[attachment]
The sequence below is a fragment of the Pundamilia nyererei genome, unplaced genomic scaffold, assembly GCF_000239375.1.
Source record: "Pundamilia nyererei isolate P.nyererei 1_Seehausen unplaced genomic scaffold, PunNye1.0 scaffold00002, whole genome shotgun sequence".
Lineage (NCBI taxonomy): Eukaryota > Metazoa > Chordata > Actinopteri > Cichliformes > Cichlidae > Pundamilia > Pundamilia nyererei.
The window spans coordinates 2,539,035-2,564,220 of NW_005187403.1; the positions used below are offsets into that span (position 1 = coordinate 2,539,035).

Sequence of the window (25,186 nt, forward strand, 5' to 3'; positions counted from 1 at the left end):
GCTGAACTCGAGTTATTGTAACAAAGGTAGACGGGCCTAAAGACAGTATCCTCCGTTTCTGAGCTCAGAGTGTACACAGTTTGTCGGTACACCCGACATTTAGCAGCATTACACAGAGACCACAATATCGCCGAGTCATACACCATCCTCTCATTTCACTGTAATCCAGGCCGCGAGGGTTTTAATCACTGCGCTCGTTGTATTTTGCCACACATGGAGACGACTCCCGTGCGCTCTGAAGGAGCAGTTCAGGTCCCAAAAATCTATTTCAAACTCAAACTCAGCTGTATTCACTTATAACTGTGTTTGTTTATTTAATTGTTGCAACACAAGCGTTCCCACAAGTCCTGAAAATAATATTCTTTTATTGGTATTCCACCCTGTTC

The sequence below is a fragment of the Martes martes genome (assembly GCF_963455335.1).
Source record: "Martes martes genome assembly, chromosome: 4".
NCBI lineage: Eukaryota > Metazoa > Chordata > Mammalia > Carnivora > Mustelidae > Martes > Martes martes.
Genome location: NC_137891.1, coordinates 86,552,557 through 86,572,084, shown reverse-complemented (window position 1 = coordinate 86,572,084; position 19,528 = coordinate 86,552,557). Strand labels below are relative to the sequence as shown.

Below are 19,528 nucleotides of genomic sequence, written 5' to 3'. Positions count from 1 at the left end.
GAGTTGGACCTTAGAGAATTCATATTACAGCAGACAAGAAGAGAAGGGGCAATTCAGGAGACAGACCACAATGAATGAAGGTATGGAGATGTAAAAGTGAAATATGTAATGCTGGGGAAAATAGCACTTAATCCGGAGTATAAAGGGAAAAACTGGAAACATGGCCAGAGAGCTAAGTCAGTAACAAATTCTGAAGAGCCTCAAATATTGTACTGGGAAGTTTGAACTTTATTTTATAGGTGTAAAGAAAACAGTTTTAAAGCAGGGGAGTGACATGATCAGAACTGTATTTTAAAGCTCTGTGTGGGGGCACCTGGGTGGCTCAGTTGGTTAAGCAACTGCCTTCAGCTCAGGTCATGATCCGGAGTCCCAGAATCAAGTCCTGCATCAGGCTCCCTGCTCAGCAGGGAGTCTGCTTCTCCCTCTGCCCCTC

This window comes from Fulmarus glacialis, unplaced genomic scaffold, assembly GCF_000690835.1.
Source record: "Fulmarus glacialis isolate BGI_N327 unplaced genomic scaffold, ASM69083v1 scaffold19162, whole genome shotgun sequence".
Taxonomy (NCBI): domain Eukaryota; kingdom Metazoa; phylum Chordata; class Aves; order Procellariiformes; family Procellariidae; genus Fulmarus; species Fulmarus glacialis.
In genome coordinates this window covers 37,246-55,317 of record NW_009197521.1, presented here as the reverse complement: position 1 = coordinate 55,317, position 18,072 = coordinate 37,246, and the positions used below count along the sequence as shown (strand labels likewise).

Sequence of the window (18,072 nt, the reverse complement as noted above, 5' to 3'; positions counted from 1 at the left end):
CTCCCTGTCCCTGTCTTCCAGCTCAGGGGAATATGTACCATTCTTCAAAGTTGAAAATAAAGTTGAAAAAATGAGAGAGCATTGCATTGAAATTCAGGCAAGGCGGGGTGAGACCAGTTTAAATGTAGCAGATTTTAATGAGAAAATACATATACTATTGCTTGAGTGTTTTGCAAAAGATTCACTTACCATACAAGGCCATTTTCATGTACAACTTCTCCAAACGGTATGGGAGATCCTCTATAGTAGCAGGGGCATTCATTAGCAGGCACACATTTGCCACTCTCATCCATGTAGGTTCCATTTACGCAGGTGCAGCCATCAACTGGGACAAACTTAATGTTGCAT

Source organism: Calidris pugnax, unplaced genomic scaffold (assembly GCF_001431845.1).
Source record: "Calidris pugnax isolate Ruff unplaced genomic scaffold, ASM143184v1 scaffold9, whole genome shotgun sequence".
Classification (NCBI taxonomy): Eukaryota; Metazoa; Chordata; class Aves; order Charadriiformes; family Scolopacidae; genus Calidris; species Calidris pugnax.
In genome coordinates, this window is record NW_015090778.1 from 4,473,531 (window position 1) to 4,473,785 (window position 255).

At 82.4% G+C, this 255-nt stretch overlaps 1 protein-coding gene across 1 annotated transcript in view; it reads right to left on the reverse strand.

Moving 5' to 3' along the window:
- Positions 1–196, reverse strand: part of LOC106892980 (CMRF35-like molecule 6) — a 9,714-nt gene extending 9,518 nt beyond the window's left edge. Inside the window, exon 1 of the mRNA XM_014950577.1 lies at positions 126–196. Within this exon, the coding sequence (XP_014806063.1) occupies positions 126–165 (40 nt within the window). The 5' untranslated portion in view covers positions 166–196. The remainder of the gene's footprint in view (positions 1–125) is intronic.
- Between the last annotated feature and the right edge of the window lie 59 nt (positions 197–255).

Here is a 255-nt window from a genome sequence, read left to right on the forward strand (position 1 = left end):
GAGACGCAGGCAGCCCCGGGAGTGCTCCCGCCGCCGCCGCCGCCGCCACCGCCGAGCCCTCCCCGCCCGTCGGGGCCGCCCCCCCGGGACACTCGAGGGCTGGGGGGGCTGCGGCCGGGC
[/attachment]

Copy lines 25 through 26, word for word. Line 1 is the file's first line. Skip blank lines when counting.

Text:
- Positions 1–196, reverse strand: part of LOC106892980 (CMRF35-like molecule 6) — a 9,714-nt gene extending 9,518 nt beyond the window's left edge. Inside the window, exon 1 of the mRNA XM_014950577.1 lies at positions 126–196. Within this exon, the coding sequence (XP_014806063.1) occupies positions 126–165 (40 nt within the window). The 5' untranslated portion in view covers positions 166–196. The remainder of the gene's footprint in view (positions 1–125) is intronic.
- Between the last annotated feature and the right edge of the window lie 59 nt (positions 197–255).